How to report sale of inherited property on tax return?

Receiving a home as an inheritance implies the payment of taxes or, at least, the declaration of the property, as it is added as an increase in your estate. Even more, when this implies the sale of the inherited property. In this case, you will probably have to pay taxes to the Treasury according to the profits obtained by the transaction.

If you want to know how to report this sale in your taxes, you must first have the calculation of your profit or loss; this digit would be the result of the amount you received for the amount you inherited. If you made it again in this process, you would need to report it on your taxes using Form 8949 and Schedule D.

Do I have to report the sale of inherited property?

Yes. Gains and losses from an inherited homestead are reported annually by completing Form 8949 and Schedule D. Through the former, the disposition of the property is reported as the description of the assets, date of acquisition and sale. Schedule D reports capital gains or losses on the sale.

Again, also known as a “step- up in basis“, translates as an increase in the estate and is filed through the estate’s executor. To make this scenario a little more graphic, we will leave an example on the following lines:

The owner of the property bought it 15 years ago for $500,000. Currently, the house has increased its market value to $1,500,000. The owner dies, and the children inherit the place and decide to sell it at fair market value, i.e., $1,500,000.

If the heirs sell the house at fair market value, they will pay no taxes. But, if they sell it for $1,700,000, they will pay tax on the increase in equity for this $200,000.

Calculate capital gains or losses

The first step in determining whether you will pay a tax is to know if this property represents a gain or loss in your income. Here are the steps:

Step One: Talk to the executor of the estate

To find out if the sale of your property involves a tax, you need to know your basis in the property. This means that the executor must notify you of the property’s value on the day of the owner’s death.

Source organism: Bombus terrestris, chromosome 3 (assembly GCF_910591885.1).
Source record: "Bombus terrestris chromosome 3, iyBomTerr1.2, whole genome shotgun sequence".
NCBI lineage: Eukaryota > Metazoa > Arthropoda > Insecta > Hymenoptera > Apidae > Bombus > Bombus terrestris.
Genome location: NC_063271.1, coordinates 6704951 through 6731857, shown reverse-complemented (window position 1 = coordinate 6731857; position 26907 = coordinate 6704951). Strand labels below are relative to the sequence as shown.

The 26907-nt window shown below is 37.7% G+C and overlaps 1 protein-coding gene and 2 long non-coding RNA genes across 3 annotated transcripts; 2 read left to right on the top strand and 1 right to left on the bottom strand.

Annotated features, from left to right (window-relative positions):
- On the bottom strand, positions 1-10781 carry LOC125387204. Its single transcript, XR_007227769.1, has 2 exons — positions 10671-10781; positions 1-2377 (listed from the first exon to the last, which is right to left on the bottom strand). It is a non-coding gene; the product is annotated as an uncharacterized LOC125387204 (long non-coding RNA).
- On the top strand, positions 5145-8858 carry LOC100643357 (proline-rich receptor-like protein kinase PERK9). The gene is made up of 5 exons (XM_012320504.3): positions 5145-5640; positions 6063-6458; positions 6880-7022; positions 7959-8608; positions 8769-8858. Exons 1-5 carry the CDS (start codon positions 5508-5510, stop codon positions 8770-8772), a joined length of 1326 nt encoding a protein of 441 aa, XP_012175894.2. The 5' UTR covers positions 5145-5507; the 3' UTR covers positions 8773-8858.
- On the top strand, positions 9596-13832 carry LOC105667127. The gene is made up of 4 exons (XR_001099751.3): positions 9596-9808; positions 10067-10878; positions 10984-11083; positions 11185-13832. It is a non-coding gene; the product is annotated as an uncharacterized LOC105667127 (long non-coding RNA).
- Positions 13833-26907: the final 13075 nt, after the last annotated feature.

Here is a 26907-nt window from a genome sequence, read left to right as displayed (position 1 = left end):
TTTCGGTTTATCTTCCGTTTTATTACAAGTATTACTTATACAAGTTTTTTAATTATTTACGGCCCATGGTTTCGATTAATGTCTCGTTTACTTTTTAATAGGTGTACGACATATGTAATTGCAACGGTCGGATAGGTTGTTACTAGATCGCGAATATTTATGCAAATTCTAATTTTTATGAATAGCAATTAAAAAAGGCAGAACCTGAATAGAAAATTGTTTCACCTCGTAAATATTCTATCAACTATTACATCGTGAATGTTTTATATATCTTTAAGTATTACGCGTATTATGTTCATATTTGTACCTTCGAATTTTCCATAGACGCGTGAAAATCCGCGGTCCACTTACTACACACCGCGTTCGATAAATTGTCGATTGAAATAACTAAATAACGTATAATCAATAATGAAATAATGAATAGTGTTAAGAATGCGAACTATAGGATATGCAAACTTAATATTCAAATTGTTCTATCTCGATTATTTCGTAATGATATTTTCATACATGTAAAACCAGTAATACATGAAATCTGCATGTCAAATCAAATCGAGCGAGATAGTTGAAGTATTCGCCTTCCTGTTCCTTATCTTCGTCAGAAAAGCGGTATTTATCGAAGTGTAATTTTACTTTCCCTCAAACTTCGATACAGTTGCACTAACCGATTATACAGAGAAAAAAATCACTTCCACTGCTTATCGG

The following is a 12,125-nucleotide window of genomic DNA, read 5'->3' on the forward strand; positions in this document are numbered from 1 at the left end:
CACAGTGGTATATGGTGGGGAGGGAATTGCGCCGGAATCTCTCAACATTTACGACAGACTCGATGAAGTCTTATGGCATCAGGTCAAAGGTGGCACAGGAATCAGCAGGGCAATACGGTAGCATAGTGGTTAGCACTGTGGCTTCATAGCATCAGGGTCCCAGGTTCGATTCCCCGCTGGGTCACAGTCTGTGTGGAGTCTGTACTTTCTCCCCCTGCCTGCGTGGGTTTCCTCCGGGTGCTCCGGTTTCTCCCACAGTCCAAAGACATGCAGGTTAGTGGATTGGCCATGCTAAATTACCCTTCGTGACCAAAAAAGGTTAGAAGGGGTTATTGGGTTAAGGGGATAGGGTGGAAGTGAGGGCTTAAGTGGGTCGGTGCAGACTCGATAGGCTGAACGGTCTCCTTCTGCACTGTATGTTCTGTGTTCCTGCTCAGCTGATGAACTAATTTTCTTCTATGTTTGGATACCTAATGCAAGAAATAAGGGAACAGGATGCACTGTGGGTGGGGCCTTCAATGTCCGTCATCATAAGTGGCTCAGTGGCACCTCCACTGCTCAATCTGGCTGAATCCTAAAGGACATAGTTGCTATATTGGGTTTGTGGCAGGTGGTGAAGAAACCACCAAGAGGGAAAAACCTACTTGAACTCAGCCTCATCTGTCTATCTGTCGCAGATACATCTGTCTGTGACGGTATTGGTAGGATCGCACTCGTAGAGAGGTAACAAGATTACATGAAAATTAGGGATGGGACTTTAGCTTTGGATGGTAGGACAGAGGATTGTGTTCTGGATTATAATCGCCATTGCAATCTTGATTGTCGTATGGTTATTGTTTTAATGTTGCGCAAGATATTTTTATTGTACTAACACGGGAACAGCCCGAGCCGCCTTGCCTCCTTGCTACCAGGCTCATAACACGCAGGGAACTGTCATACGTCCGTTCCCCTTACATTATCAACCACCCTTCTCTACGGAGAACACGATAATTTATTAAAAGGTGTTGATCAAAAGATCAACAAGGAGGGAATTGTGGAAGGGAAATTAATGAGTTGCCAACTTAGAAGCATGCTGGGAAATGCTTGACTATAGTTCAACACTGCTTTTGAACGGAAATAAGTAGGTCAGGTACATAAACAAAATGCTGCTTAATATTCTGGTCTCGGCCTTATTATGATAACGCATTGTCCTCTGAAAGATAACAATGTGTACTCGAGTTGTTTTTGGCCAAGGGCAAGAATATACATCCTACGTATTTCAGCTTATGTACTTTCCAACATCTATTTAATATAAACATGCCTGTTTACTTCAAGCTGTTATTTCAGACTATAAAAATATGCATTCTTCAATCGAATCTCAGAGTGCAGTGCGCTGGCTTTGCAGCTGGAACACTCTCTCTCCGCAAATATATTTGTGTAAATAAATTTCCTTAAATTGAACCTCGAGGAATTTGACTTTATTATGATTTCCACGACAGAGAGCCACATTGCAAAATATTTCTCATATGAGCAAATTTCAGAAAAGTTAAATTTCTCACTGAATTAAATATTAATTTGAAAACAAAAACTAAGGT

If the executor filed an estate tax return, they would use the amount shown on this report as the basis. If you provide a valuation date other than the date of death, you must use the date of death to match the tax return.

IMPORTANT: If the legatee filed an estate tax return, you could only use an alternate valuation date. Otherwise, you must use the property’s value on the date of death.

Step Two: Determine the fair market value

As previously stated, if the representative does not file an estate tax return, the property’s fair market value is its amount on the day of the owner’s death. This figure should be included in the estate records.

When the executor cannot state the fair market value of the property as of the date of death, talk to an estate attorney who can determine the correct amount.

Step Three: Include improvement costs in the basis.

If the heirs made improvements to the home, they should include these costs in the basis and all expenses and fees related to the sale as part of the basis and real estate commissions.

Step Four: Compare prices

Once all these numbers are clear, it is time to compare and determine if there will be a profit or loss on the sale. These are taxed as follows:

  • Losses: these are deductible according to capital gains. That is gains on investments, assets or other properties. If you do not have any income, you do not need to declare capital loss in your taxes
  • Gains: These must be declared and are taxable as an increase in your wealth

Complete form 8949

Download the form from the official IRS website; you can also access it by clicking on this link and follow these instructions to fill out the document:

Categorize the home as a long term asset

The form separates short-term assets, i.e., those used less than 365 days of the year, with long-term support, which exceeds 366 days. No matter how long you have owned property, it always falls into the long-term category.

Long-term assets are found in Part II of the form. Ignore Part I. Check box F to report that you are writing a sale of a long-term investment not reported on Form 1099-B.

Complete the inherited property information

The Part II table is made up of eight lettered columns. In each, you should include the following information about your home, but the most important is the next six:

  • Column A: Describe the property. Here you should include the street address
  • Column B: Date you received the parcel in month/day/year format. This is when the owner officially transferred the property to you, not the date of death
  • Column C: Date when the property sale was completed in month/day/year format
  • Column D: Amount received from the sale of the home
  • Column E: Amount of the total basis of the property, i.e., the fair market value on the date of death plus the amount of the home improvement expenses
  • Column H: Subtract the amount in Column D from Column E, and this is the gain or loss number, and enter it in this box. If it is a loss, enter it as a negative value

Complete Schedule D

Download Schedule D from the official IRS website; also with this link and follow these steps to complete the document:

Enter Form 8949 totals

In Part II of Schedule D, transcribe the results of Form 8949 on line 10. Lines 11 through 14 probably do not apply to you, especially when the sale of this inherited property is the only transaction you are reporting.

On line 15, enter the resulting gain or loss in column H of the form. If you have negative and positive numbers, subtract the negatives from the positives.

Report your gain or loss on Part III of Schedule D Copy your net gain or loss on the line that applies to the tax return. In 2019, net gains on a long-term asset were taxed at 5% if in two lower tax brackets. Also, at 15% if in two higher tax brackets.